Plane & Pilot
Tuesday, January 24, 2012

Amelia Earhart: A Modern Adventure

Seventy-five years on, a modern-day Earhart retraces the footsteps of a legend

Amelia Rose Earhart in the cockpit of a Cirrus SR22T at a stop on her Oakland, Calif., to Miami, Fla., flight, re-creating the North American leg of the original Amelia's flight around the world.
Oakland To Miami
Earhart is making this first flight with her instructor, John Post. Post offers instrument training at Independence Aviation at Centennial Airport in Colorado. In addition to the adventure aspect of this flight, Earhart is using it as the culmination of her instrument training (for the cross-country hours), and will take the checkride shortly after. She wisely used this flight as a purpose for her training. "Having a goal like this was more fun than if I'd just flown out of Centennial every day," she explains.

Our Plane & Pilot team caught up with Earhart and Post (no relation to Wiley) during the Burbank, Calif., stop of their Oakland-Miami odyssey. Burbank holds a special place in Earhart lore, since it's where she trained and where many of her flights originated. The city is full of statues, streets and plaques commemorating her accomplishments. The telegenic Earhart says she feels at home here, having lived in an apartment just across the street from the airport for a time while she worked in Los Angeles. It's a homecoming of sorts with Earhart's mother joining her for dinner in Burbank. About her mom, Earhart writes in her blog, "Thanks for instilling in me the desire to soar."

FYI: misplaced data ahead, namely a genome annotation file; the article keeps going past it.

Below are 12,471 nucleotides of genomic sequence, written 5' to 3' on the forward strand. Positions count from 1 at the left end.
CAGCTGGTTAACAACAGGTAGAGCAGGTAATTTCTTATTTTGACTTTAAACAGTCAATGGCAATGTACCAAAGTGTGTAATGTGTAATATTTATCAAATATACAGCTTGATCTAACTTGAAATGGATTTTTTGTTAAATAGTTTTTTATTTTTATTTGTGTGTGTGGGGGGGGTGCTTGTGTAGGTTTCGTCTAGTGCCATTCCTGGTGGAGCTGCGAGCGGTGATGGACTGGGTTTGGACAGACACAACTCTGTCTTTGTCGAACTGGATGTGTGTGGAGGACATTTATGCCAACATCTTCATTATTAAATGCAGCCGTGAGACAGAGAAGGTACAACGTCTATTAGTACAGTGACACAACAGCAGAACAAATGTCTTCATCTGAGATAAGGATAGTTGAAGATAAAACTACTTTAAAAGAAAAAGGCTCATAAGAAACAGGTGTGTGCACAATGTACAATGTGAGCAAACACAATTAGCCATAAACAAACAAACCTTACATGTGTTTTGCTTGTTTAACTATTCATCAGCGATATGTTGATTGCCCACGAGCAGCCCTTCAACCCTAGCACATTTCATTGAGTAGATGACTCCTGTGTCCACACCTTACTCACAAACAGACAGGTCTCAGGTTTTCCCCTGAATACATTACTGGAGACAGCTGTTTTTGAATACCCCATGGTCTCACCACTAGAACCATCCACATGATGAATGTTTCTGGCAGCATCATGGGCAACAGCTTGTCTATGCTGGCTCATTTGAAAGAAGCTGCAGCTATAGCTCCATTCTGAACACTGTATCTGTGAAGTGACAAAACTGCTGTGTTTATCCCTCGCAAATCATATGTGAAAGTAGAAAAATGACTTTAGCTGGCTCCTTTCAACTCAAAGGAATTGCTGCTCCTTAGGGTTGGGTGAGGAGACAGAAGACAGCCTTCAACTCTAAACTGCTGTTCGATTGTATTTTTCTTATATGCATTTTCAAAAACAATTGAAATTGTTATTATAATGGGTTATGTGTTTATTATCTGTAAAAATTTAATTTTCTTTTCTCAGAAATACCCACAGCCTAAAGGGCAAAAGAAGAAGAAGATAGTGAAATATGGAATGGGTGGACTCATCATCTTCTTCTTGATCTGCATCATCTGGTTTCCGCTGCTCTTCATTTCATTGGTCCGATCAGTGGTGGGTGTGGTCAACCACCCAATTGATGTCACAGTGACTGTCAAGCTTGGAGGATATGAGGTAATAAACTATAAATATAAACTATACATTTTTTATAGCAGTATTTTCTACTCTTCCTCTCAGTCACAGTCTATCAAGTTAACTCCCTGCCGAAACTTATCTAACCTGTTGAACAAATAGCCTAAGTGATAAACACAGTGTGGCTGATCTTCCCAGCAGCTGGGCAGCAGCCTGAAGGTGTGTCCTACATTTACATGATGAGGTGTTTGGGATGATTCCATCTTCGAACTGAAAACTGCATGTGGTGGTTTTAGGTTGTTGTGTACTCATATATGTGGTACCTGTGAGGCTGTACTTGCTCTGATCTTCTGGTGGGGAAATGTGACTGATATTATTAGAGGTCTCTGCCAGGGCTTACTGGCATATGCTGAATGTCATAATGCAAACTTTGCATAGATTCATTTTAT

The gleaming Cirrus SR22, donated for the flight by a private owner, sits parked outside the Million Air FBO. Nflightcam, the company that modifies the popular Contour helmet camera for aviation use, is donating some of the fuel costs, and instructor Post is donating his time, while thousands of people are following along via Earhart's blog,

Earhart is philosophical about her flight and its adventures. On leaving Burbank Airport, she wrote on her blog, "I would say I feel lucky, but that would be a lie. I feel in control, smart and focused on completing this goal, enjoying each and every takeoff, landing, heading change and altimeter setting." By the time she lands in Miami, Earhart will have done several photo shoots, live television, celebration dinners and long flight legs in the SR22.
My mom gave me this name because she wanted
me to have a positive woman role model in my life,
says Earhart about her moniker. She and the legendary
Earhart share common ancestry on her father's
side back in the 1700s.
More than just motivation, Earhart sees this flight—and the ones to come—as having a huge educational component. "I see students being able to participate in my flights," she muses, "tracking us live online, following weather, tracking physiology, even looking in on the cockpit."

Sitting quietly on the overstuffed couch in the FBO lobby, Amelia Rose Earhart looks away when I ask her what she hopes to gain from this first flight. I can see her sifting words through her mind as she answers. "Maybe somebody will get inspired to get current," she says, "or maybe someone will want to follow a dream—whether it's flying or not." We end our conversation with today's Earhart quoting yesterday's: "Adventure is worthwhile in itself."


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